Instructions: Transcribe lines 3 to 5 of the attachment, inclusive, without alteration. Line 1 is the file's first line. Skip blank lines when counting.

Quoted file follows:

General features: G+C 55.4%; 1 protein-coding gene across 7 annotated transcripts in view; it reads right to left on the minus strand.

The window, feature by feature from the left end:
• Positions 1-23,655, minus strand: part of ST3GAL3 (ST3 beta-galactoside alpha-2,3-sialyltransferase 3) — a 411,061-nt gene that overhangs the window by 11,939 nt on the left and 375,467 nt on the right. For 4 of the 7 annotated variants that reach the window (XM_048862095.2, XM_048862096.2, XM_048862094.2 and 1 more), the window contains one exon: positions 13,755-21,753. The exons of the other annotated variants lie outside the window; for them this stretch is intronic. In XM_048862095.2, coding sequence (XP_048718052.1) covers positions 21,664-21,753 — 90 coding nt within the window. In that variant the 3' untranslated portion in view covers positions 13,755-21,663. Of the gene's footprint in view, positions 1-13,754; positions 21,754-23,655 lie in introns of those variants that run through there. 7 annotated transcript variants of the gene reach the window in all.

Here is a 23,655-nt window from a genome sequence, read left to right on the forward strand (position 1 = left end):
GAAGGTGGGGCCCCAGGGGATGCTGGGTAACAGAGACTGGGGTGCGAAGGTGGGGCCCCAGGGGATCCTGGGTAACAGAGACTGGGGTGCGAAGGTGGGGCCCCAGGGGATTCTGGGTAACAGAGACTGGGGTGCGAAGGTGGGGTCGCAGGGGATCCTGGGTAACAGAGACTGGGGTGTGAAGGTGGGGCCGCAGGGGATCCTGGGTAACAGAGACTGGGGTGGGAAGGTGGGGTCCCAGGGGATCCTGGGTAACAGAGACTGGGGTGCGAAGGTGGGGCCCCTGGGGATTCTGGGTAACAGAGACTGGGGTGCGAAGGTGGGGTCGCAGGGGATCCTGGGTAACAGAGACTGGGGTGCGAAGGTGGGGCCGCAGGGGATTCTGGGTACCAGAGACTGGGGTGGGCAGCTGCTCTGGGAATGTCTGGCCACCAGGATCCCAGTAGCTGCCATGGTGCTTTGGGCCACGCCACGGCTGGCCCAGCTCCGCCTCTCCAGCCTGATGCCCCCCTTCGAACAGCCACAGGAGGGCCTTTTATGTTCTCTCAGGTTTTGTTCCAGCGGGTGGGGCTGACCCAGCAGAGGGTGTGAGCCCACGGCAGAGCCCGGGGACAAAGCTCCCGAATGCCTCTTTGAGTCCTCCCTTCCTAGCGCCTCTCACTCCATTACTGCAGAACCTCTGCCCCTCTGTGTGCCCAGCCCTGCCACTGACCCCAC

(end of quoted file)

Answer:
• Positions 1-23,655, minus strand: part of ST3GAL3 (ST3 beta-galactoside alpha-2,3-sialyltransferase 3) — a 411,061-nt gene that overhangs the window by 11,939 nt on the left and 375,467 nt on the right. For 4 of the 7 annotated variants that reach the window (XM_048862095.2, XM_048862096.2, XM_048862094.2 and 1 more), the window contains one exon: positions 13,755-21,753. The exons of the other annotated variants lie outside the window; for them this stretch is intronic. In XM_048862095.2, coding sequence (XP_048718052.1) covers positions 21,664-21,753 — 90 coding nt within the window. In that variant the 3' untranslated portion in view covers positions 13,755-21,663. Of the gene's footprint in view, positions 1-13,754; positions 21,754-23,655 lie in introns of those variants that run through there. 7 annotated transcript variants of the gene reach the window in all.

Here is a 23,655-nt window from a genome sequence, read left to right on the forward strand (position 1 = left end):
GAAGGTGGGGCCCCAGGGGATGCTGGGTAACAGAGACTGGGGTGCGAAGGTGGGGCCCCAGGGGATCCTGGGTAACAGAGACTGGGGTGCGAAGGTGGGGCCCCAGGGGATTCTGGGTAACAGAGACTGGGGTGCGAAGGTGGGGTCGCAGGGGATCCTGGGTAACAGAGACTGGGGTGTGAAGGTGGGGCCGCAGGGGATCCTGGGTAACAGAGACTGGGGTGGGAAGGTGGGGTCCCAGGGGATCCTGGGTAACAGAGACTGGGGTGCGAAGGTGGGGCCCCTGGGGATTCTGGGTAACAGAGACTGGGGTGCGAAGGTGGGGTCGCAGGGGATCCTGGGTAACAGAGACTGGGGTGCGAAGGTGGGGCCGCAGGGGATTCTGGGTACCAGAGACTGGGGTGGGCAGCTGCTCTGGGAATGTCTGGCCACCAGGATCCCAGTAGCTGCCATGGTGCTTTGGGCCACGCCACGGCTGGCCCAGCTCCGCCTCTCCAGCCTGATGCCCCCCTTCGAACAGCCACAGGAGGGCCTTTTATGTTCTCTCAGGTTTTGTTCCAGCGGGTGGGGCTGACCCAGCAGAGGGTGTGAGCCCACGGCAGAGCCCGGGGACAAAGCTCCCGAATGCCTCTTTGAGTCCTCCCTTCCTAGCGCCTCTCACTCCATTACTGCAGAACCTCTGCCCCTCTGTGTGCCCAGCCCTGCCACTGACCCCAC